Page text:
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The Search for Meaning in Digital Metrics

The Search for Meaning in Digital Metrics

Adoption of digital media is no longer in its emerging stages, with approximately 9 in 10 companies using social media for marketing. As the industry matures and many brands move past the launch phases, companies are craving a better understanding of the ROI for their digital efforts. In a 2015 survey, a whopping 45% of CMOs report that they haven’t been able to show social media’s impact on their business at all yet, with just 13.2% acknowledging a solid understanding of the quantitative impacts.

Within today’s major social media platforms, any page manager can access a broad set of real-time metrics through native analytics such as Facebook Insights and other third-party platforms, but the sheer amount of information can be a daily data overload. How is an organization to know which metrics are, in fact, meaningful? How can they know how they’re performing in relation to their industry?

Updates to digital metrics also take place constantly and often without warning, making it a challenge for brands to track progress over time and know where a performance change is a fault of theirs, or a reflection of larger changes being felt industry-wide.

One of the exciting things about what we do at Bohlsen Group is not just conveying a myriad of metrics to our clients, but walking them through the context of the numbers and what they actually mean in relation to their goals.

That’s why we’ve adopted the term Online Media, which encompasses a variety of online metrics. By integrating social media metrics into a brand’s larger digital footprint, we provide our clients with a greater understanding of overall success across all online platforms. Recently, we revamped our Online Media Measurement Program with this idea in mind.

First, we sit down with new clients to hone in on their goals and target audience and to set benchmarks. We always make sure to track metrics that we can actually influence through our strategy, rather than those that might be entirely out of our control. Next, we use a combination of industry-leading analytics tools to measure success in four major areas, taking care to isolate the valuable metrics from the “vanity” ones. These areas are:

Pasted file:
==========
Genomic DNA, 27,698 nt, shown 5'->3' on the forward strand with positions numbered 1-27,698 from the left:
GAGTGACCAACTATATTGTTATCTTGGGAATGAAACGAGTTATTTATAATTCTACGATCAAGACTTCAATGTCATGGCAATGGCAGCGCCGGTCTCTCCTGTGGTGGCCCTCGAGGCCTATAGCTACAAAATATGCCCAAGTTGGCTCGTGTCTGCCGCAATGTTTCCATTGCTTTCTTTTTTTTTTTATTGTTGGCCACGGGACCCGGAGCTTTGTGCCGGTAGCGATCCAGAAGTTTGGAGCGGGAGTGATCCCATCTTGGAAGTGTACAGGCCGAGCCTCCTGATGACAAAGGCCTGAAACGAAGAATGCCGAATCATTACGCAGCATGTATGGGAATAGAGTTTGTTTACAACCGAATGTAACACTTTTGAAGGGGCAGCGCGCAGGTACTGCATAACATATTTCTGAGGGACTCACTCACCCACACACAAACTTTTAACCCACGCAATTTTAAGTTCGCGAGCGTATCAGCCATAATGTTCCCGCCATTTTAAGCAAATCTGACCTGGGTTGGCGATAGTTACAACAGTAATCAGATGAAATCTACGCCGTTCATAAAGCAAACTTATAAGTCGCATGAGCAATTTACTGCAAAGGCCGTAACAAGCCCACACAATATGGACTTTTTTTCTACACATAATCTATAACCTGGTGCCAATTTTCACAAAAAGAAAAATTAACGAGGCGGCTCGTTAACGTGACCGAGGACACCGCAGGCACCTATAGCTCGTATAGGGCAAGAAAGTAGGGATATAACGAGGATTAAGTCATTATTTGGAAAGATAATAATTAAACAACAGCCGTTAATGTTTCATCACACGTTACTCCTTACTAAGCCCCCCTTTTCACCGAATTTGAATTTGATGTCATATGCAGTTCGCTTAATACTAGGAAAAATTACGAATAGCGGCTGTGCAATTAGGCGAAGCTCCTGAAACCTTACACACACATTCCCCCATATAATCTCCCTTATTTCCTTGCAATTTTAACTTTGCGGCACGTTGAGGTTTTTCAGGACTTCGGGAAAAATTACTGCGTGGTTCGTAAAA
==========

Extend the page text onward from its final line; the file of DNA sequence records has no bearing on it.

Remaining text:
1. Brand Relevance

In the big picture of things, how are you performing? How many followers, fans, or connections do you have, and how many impressions (potential views of your content) are you achieving each month? How are these trends tracking and improving over time?

  1. Engagement

The exact harbingers of engagement are ever-changing—think likes, reactions, shares, comments, favorites—but the desired result is the same. Above and beyond the number of eyeballs on your updates, how is your audience responding and how is this tracking over time?

Another key metric that we measure with engagement is brand mentions. While many analytics tools measure just how many times your Twitter handle or page is tagged, our tools enable us to track brand mentions by any public user, regardless of whether they remembered to tag you (or got your handle right).

  1. Competitor Metrics

How much of the “share of voice” do you control in your industry? We measure clients’ brand mentions against their key competitors so that they can see with their own eyes.

  1. Sentiment

It’s great if you grow your engagements by 200% in one month, but not if all of the responses are customer complaints. Are mentions of your brand positive, negative, or neutral?

Finally, we make adjustments to content and strategy each month based on the results we’re seeing and keep the focus on how online media is meeting your goals, often working within Google Analytics to map your website traffic.

As an agency, we understand that the only thing we can predict in social media is change itself. We do the research and planning to understand how each algorithm update may affect you, and proactively recommend strategies for success.

Above all, don’t get lost in the sea of online media metrics! Determine which metrics will help you reach your goals, and consider seeking professional counsel to help set realistic benchmarks in relation to your competitors and industry.

by Lauren Cascio


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